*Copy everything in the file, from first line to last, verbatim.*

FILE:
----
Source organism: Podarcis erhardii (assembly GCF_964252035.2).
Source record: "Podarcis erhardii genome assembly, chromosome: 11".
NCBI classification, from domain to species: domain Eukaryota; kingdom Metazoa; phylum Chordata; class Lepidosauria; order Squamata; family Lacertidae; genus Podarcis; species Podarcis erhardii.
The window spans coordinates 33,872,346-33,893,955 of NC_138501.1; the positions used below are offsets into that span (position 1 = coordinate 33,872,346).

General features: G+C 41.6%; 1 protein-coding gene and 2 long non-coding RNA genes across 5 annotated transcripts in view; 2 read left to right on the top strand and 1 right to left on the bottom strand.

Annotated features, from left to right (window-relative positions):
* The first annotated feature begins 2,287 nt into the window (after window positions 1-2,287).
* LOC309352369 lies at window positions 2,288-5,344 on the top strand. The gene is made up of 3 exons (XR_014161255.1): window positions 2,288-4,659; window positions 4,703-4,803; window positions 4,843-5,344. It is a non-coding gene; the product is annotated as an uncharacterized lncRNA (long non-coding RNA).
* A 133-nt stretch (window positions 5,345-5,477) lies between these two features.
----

Source organism: Podarcis erhardii (assembly GCF_964252035.2).
Source record: "Podarcis erhardii genome assembly, chromosome: 11".
NCBI classification, from domain to species: domain Eukaryota; kingdom Metazoa; phylum Chordata; class Lepidosauria; order Squamata; family Lacertidae; genus Podarcis; species Podarcis erhardii.
The window spans coordinates 33,872,346-33,893,955 of NC_138501.1; the positions used below are offsets into that span (position 1 = coordinate 33,872,346).

General features: G+C 41.6%; 1 protein-coding gene and 2 long non-coding RNA genes across 5 annotated transcripts in view; 2 read left to right on the top strand and 1 right to left on the bottom strand.

Annotated features, from left to right (window-relative positions):
* The first annotated feature begins 2,287 nt into the window (after window positions 1-2,287).
* LOC309352369 lies at window positions 2,288-5,344 on the top strand. The gene is made up of 3 exons (XR_014161255.1): window positions 2,288-4,659; window positions 4,703-4,803; window positions 4,843-5,344. It is a non-coding gene; the product is annotated as an uncharacterized lncRNA (long non-coding RNA).
* A 133-nt stretch (window positions 5,345-5,477) lies between these two features.